Ten Great Female Astronomers You Should Know

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Mabel Armstrong is pleased to announce the release of ''Women Astronomers: Reaching for the Stars.''

“Asked to name one female astronomer, most people do well to come up with Sally Ride, who was America’s first woman in space. That’s a good start, but in fact, women’s contributions to the field of Astronomy are vast,” says Mabel Armstrong, former science professor and author of the just released book ''Women Astronomers: Reaching for the Stars.''

“While many are unaware of women’s endeavors in this science, it’s important girls in school know that females have made an impact on Astronomy in the past, and are making great strides today. The future of Astronomy can be your daughter’s, granddaughter’s or niece’s.”

Did you know ... ?

1 & 2: Women acted as priests of temples, producing detailed calendars — based on observed movements of the stars — long before modern calculations confirmed such things. Two of these priestesses were EnHeduanna of Babylon (2350 BC) and Queen Sondok of Korea (632 AD).

3: Hypatia of Egypt, who worked in the famed Library at Alexandria, invented the astrolabe around 400 B.C. She created it to locate and track the movement of the stars, and also labored to produce a detailed table of her observations. Sailors used the astrolabe and Hypatia’s tables for navigation over the next 1200 years.

4: Caroline Herschel, who was born in Hanover, Germany, but lived in Windsor, England, became the first woman to discover a comet in 1786. She and her brother, William, are responsible for building the largest telescope of the time (40'), and credited with developing astronomy into a full-fledged science. King George III paid Caroline a small salary for her discoveries — making her the first recorded female scientist employed by royalty.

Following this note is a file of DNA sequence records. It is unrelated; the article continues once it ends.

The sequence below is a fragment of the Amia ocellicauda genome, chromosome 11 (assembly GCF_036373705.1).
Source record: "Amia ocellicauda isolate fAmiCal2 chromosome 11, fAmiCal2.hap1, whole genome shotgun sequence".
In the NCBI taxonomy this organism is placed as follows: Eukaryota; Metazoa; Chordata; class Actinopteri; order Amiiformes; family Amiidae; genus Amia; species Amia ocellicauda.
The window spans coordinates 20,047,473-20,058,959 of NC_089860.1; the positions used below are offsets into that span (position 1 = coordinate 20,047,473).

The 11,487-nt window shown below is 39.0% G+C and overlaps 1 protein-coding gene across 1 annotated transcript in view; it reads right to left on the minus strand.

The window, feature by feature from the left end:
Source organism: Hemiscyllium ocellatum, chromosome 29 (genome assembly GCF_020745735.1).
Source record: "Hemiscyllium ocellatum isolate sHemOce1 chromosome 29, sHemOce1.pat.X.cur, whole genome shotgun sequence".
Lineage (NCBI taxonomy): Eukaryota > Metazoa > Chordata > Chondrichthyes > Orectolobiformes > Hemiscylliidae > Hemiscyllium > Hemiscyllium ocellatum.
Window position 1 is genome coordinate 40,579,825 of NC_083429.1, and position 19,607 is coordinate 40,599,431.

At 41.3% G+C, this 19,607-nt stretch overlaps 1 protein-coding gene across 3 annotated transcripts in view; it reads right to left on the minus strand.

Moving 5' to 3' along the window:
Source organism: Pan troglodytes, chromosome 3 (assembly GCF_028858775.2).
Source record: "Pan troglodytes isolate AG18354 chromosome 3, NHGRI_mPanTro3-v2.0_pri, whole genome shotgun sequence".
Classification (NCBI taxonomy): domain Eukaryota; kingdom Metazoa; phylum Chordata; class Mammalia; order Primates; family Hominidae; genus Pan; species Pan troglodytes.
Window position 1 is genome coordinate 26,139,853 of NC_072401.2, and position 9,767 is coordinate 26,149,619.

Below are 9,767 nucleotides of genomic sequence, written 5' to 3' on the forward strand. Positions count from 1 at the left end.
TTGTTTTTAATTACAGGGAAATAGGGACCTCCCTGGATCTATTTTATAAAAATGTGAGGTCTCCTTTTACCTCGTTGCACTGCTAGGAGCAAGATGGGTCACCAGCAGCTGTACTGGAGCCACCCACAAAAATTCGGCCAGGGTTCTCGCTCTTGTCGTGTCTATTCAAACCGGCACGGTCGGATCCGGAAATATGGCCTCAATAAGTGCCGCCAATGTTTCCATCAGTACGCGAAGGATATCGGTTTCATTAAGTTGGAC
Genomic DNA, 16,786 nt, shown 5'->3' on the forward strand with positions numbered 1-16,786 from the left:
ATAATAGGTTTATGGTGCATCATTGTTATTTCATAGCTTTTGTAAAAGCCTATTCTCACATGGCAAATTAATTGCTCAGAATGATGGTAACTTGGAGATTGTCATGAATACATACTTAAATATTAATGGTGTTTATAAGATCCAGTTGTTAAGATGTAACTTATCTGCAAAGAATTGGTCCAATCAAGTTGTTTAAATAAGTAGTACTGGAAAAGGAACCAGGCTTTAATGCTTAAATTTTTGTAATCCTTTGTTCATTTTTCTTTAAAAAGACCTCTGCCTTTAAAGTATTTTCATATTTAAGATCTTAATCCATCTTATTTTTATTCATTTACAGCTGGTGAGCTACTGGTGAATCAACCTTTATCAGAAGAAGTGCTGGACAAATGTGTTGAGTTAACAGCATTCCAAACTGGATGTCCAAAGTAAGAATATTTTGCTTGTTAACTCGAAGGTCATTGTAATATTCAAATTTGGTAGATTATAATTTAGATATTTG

5: America’s First Lady of Astronomy was Maria Mitchell, of Nantucket, Massachusetts. She found her first comet in 1847, 61 years after Caroline Herschel. She went on to describe sunspots, eclipses and the surfaces of both Jupiter and Saturn.

6 & 7: Two exceptional women led to the creation of the Hubble Space Telescope: Nashville, TN’s Nancy Grace Roman — frequently called the ''Mother of the Hubble Space Telescope'' — and Margaret Peachy Burbidge of the U.K..

8: Vera Rubin theorized that our universe is made up mostly of “Dark Matter,” in 1964. Not until the 1980s was her research confirmed. The universe we see at night and through telescopes only comprises 10% of the actual universe.

9: Carolyn Spellman Shoemaker has identified 33 comets and asteroids on destructive paths to the planets in our solar system. The most famous of which was Shoemaker-Levy 9, which struck Jupiter in spectacular fashion, in 1994.

10: In 1999, Canadian Wendy Freedman used red shift measurements from the Hubble Space Telescope to determine that the universe is expanding in such a way as to suggest it was created 14 billion years ago.

These are only ten of the thousands of female astronomers. Every day, bright women are contributing to our knowledge of Astronomy.

Mabel Armstrong is the author of ''Women Astronomers: Reaching for the Stars'' (ISBN 9780972892957; $14.95; Stone Pine Press; trade paperback; 2 color; YA Non-fiction: Science/Astronomy/Biography; 288 pages; release date: January 2008), which is the first in a planned series of ''Discovering Women in Science'' books for Young Adults. ''Women Astronomers: Reaching for the Stars'' is available wherever books are sold.

To arrange an interview with Mabel Armstrong, to acquire a review copy of ''Women Astronomers: Reaching for the Stars,'' or to get a jpeg of the cover or author, please contact Jacqueline Simonds, 775.827.8654 ext 113, jcsimonds@beaglebay.com.


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